Americans are far more likely to side with Israelis than with Palestinians, according to polls conducted after Saturday's attack by Hamas on Israel and while Israel conducted attacks in Gaza in response. Americans are also more likely to support U.S. aid to Israel than to Palestine, and to think Israelis are trying to avoid striking civilian areas than to think Hamas is. Support for Israel on several fronts is greater among Republicans than among Democrats, and among older Americans than among young adults. Support for Israel also is higher than it was in several prior polls, including during previous waves of conflict in the region.
Polling by the Economist/YouGov finds that far more Americans sympathize with the Israelis than with the Palestinians. The share of Americans overall sympathizing with Israel has risen by 11 points since March. Democrats are more likely than Republicans to sympathize with the Palestinians, and the share of Republicans who sympathize more with Israel has jumped by 16 points since March.
The 37% of Americans who say that in the days following the attack they have heard a lot about the escalating violence are more likely to sympathize with Israel than other Americans are. That also is true among Republicans, Democrats, and Independents who have heard a lot about the violence.
Only 10% of Americans say the Israeli side is more to blame for the violence; 39% say the Palestinian side is. One in five (19%) say they are equally to blame. Democrats are more likely than Republicans to blame both sides equally (28% vs. 9%) and less likely to say the Palestinian side is more to blame (25% vs. 59%).
Another YouGov poll conducted separately from the poll for the Economist found on Monday that Americans are far more likely to believe Hamas is deliberately striking civilian areas (53%) than to believe Israel is (29%). Age divides views on Hamas: 67% of Americans 45 and older believe Hamas' attacks on civilians are deliberate, compared to just 38% of adults under 45.
Most Americans (54%) believe the U.S. government favors the Israeli side in the conflict; 5% say it favors the Palestinian side, and 11% say it treats both sides equally.
Three in five Americans (61%) say protecting Israel is a very or somewhat important goal for U.S. policy in the Middle East.
In the past five months, the share of Americans who strongly or somewhat support the U.S. giving aid to Israel has increased by 9 points, to 53% from 44%. Support for aiding Palestine has fallen 10 points, to 21% from 31%. In May, Democrats were less likely to favor U.S. aid to Israel than to Palestine (38% vs. 45%). Now, the reverse is true, with 46% supporting aid to Israel and 36% to Palestine.
Support for the U.S. to get involved in the conflict also is higher than during prior conflicts between Hamas and Israel. By 46% to 29%, U.S. adults say the U.S. has a responsibility to do something about the fighting — compared to a greater share who said the U.S. doesn't have a responsibility, in 2021 and 2014 polls of U.S. adult citizens.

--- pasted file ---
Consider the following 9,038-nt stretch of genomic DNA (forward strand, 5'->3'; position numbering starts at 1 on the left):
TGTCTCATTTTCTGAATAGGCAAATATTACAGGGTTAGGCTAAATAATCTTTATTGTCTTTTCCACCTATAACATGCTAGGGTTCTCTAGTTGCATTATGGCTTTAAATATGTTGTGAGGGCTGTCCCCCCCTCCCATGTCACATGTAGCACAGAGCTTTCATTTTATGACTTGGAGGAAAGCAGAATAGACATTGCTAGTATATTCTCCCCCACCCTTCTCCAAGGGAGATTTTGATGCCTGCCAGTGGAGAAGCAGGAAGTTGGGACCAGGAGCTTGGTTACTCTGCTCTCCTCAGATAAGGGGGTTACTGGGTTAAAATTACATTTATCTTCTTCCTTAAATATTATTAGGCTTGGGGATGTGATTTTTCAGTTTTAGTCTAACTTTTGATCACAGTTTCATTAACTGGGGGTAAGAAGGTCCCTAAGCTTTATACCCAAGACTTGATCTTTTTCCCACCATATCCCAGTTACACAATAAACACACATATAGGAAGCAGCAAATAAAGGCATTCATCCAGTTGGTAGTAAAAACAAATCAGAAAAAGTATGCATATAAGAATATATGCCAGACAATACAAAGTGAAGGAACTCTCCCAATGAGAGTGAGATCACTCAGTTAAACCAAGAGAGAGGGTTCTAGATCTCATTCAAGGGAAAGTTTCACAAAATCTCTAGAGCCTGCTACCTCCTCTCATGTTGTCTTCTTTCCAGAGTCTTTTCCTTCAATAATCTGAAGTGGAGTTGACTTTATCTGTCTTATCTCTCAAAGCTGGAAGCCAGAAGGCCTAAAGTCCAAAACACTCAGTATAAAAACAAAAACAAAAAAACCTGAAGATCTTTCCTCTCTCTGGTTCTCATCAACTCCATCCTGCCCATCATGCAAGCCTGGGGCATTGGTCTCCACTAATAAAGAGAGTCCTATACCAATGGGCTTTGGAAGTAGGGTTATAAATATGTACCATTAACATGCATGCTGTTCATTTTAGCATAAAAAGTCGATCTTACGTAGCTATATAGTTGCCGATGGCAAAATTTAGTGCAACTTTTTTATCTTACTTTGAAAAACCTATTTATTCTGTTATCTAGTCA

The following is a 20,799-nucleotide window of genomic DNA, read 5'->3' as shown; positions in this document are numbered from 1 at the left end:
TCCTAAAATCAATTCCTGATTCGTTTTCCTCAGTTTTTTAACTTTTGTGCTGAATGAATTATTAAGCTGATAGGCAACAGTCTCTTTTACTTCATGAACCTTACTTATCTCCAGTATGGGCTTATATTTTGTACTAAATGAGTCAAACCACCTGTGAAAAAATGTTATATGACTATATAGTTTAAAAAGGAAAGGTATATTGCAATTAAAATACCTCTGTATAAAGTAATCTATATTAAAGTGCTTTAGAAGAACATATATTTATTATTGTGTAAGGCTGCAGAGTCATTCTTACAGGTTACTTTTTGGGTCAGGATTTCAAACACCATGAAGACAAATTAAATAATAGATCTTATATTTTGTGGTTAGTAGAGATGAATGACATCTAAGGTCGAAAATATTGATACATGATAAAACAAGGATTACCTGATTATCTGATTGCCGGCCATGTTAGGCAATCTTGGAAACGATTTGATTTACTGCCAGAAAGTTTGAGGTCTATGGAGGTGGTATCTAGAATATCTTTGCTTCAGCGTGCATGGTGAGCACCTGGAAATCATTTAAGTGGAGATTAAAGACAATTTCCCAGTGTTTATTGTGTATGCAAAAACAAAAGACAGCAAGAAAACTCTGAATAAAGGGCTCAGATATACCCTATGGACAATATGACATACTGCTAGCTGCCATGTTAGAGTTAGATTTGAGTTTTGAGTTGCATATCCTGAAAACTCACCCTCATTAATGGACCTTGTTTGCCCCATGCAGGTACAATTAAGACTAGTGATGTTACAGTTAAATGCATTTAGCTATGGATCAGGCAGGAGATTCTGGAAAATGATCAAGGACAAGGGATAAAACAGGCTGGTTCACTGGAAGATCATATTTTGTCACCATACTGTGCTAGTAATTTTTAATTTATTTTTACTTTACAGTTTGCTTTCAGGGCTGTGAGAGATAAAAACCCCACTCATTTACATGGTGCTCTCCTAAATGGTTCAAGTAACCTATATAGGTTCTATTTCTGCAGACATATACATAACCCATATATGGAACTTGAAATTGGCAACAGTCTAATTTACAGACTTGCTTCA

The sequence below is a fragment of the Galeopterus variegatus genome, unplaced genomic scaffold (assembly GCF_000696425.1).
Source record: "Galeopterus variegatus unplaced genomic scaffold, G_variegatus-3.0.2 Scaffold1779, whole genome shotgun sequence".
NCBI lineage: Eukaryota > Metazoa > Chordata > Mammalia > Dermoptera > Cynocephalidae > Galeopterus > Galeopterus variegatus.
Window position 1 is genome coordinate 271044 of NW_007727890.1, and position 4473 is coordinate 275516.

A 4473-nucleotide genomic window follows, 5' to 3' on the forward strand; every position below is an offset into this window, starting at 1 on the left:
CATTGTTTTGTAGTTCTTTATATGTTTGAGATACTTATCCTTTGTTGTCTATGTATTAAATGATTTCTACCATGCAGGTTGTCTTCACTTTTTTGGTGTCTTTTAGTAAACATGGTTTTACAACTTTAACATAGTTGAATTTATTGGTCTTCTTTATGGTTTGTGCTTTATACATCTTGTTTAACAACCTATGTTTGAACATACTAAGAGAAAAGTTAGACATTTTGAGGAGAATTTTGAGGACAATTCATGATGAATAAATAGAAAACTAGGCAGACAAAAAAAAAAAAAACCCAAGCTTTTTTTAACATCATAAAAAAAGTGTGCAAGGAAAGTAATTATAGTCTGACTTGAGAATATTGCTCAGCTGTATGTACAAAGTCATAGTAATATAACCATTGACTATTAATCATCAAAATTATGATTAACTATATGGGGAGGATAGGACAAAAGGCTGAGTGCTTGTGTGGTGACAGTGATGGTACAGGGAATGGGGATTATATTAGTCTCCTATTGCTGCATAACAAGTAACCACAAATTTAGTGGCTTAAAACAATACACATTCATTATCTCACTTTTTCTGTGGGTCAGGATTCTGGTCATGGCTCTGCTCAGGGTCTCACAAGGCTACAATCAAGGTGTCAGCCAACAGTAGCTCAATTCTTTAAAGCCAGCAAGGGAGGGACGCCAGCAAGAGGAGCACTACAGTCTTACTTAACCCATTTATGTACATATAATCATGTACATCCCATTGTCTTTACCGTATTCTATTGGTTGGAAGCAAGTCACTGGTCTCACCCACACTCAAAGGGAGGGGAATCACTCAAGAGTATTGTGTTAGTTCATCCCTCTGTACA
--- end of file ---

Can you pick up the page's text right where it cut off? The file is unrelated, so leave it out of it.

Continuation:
Few expect lasting peace over the next two decades. Only 18% of Americans think it is even somewhat likely there will be a permanent peace deal between Israel and Palestine in the next 20 years. Similar shares of Democrats (21%) and Republicans (17%) say the same.
Some concern about the region may be due to skepticism about President Joe Biden’s handling of the Israeli-Palestinian conflict: 26% strongly or somewhat approve, but 36% strongly or somewhat disapprove. His predecessor, Donald Trump, got a higher level of approval in December 2019 for a related question, on how he was "handling Israel."
Another YouGov poll conducted on Monday and Tuesday found that Americans are divided when it comes to which U.S. political party they think is more supportive of Israel: 29% say the Republican Party, 24% say the Democratic Party, and 22% say both are equally supportive. This marks a shift since nearly a year ago, when twice as many viewed the Republican Party (34%) as more supportive of Israel than the Democratic Party (16%).
American opinion of Israeli Prime Minister Benjamin Netanyahu is mixed: Slightly more Americans have strongly or somewhat favorable opinions of him (31%) than have strongly or somewhat unfavorable ones (27%). There has been little change since March.
— Carl Bialik contributed to this article
Methodology: Respondents were selected from YouGov’s opt-in panel using sample matching. A random sample (stratified by gender, age, race, education, geographic region, and voter registration) was selected from the 2019 American Community Survey. The sample was weighted according to gender, age, race, education, 2020 election turnout and presidential vote, baseline party identification, and current voter registration status. Demographic weighting targets come from the 2019 American Community Survey. Baseline party identification is the respondent’s most recent answer given prior to November 1, 2022, and is weighted to the estimated distribution at that time (33% Democratic, 31% Republican). The margin of error for the overall sample is approximately 3%.
Image: Getty (Ethan Swope)